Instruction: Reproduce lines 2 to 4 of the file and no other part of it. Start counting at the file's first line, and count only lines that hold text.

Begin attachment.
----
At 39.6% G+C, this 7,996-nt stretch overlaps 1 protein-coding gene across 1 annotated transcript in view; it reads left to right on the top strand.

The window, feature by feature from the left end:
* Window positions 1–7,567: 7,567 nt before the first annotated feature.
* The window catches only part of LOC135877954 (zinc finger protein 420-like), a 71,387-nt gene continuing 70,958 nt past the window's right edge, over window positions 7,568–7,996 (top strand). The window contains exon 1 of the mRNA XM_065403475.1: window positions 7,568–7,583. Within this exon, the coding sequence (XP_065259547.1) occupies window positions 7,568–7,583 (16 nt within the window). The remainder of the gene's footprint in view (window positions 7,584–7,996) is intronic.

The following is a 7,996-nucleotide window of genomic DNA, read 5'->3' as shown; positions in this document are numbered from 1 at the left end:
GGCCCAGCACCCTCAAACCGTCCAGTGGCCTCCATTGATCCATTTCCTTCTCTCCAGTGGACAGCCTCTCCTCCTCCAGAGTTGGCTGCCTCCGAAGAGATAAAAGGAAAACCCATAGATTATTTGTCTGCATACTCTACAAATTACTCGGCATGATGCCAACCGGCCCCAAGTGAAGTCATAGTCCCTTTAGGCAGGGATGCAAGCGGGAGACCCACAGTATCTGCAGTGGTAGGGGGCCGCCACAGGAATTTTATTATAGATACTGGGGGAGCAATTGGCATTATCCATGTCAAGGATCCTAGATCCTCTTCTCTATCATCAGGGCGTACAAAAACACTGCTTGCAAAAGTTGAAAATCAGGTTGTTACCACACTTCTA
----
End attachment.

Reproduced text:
The window, feature by feature from the left end:
* Window positions 1–7,567: 7,567 nt before the first annotated feature.
* The window catches only part of LOC135877954 (zinc finger protein 420-like), a 71,387-nt gene continuing 70,958 nt past the window's right edge, over window positions 7,568–7,996 (top strand). The window contains exon 1 of the mRNA XM_065403475.1: window positions 7,568–7,583. Within this exon, the coding sequence (XP_065259547.1) occupies window positions 7,568–7,583 (16 nt within the window). The remainder of the gene's footprint in view (window positions 7,584–7,996) is intronic.